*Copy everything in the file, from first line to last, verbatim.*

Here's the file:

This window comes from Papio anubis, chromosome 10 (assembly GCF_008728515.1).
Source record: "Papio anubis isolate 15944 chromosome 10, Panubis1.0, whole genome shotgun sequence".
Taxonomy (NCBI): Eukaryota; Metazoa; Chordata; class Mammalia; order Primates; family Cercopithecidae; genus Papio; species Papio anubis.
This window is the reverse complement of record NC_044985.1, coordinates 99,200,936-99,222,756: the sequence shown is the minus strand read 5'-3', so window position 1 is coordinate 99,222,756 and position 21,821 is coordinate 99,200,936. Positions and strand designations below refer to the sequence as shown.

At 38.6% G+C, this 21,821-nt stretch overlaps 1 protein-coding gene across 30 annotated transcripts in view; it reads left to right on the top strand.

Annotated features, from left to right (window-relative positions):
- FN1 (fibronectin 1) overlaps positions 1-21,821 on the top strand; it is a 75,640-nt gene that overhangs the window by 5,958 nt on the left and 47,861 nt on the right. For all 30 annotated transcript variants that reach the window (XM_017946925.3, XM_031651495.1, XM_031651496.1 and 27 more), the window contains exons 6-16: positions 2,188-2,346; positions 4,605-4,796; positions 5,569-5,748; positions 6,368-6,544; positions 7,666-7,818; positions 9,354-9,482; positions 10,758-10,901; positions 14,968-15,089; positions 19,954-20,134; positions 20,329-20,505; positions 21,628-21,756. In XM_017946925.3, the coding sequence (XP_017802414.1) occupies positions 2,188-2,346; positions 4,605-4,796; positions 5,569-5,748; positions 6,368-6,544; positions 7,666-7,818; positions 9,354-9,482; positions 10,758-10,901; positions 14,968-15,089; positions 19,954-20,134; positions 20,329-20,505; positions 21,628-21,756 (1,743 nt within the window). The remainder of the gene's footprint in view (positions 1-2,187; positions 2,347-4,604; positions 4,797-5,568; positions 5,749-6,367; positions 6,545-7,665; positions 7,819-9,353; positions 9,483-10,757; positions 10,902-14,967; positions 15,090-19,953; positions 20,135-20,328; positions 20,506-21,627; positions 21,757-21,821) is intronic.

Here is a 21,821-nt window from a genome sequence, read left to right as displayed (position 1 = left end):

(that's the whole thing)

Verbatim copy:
This window comes from Papio anubis, chromosome 10 (assembly GCF_008728515.1).
Source record: "Papio anubis isolate 15944 chromosome 10, Panubis1.0, whole genome shotgun sequence".
Taxonomy (NCBI): Eukaryota; Metazoa; Chordata; class Mammalia; order Primates; family Cercopithecidae; genus Papio; species Papio anubis.
This window is the reverse complement of record NC_044985.1, coordinates 99,200,936-99,222,756: the sequence shown is the minus strand read 5'-3', so window position 1 is coordinate 99,222,756 and position 21,821 is coordinate 99,200,936. Positions and strand designations below refer to the sequence as shown.

At 38.6% G+C, this 21,821-nt stretch overlaps 1 protein-coding gene across 30 annotated transcripts in view; it reads left to right on the top strand.

Annotated features, from left to right (window-relative positions):
- FN1 (fibronectin 1) overlaps positions 1-21,821 on the top strand; it is a 75,640-nt gene that overhangs the window by 5,958 nt on the left and 47,861 nt on the right. For all 30 annotated transcript variants that reach the window (XM_017946925.3, XM_031651495.1, XM_031651496.1 and 27 more), the window contains exons 6-16: positions 2,188-2,346; positions 4,605-4,796; positions 5,569-5,748; positions 6,368-6,544; positions 7,666-7,818; positions 9,354-9,482; positions 10,758-10,901; positions 14,968-15,089; positions 19,954-20,134; positions 20,329-20,505; positions 21,628-21,756. In XM_017946925.3, the coding sequence (XP_017802414.1) occupies positions 2,188-2,346; positions 4,605-4,796; positions 5,569-5,748; positions 6,368-6,544; positions 7,666-7,818; positions 9,354-9,482; positions 10,758-10,901; positions 14,968-15,089; positions 19,954-20,134; positions 20,329-20,505; positions 21,628-21,756 (1,743 nt within the window). The remainder of the gene's footprint in view (positions 1-2,187; positions 2,347-4,604; positions 4,797-5,568; positions 5,749-6,367; positions 6,545-7,665; positions 7,819-9,353; positions 9,483-10,757; positions 10,902-14,967; positions 15,090-19,953; positions 20,135-20,328; positions 20,506-21,627; positions 21,757-21,821) is intronic.

Here is a 21,821-nt window from a genome sequence, read left to right as displayed (position 1 = left end):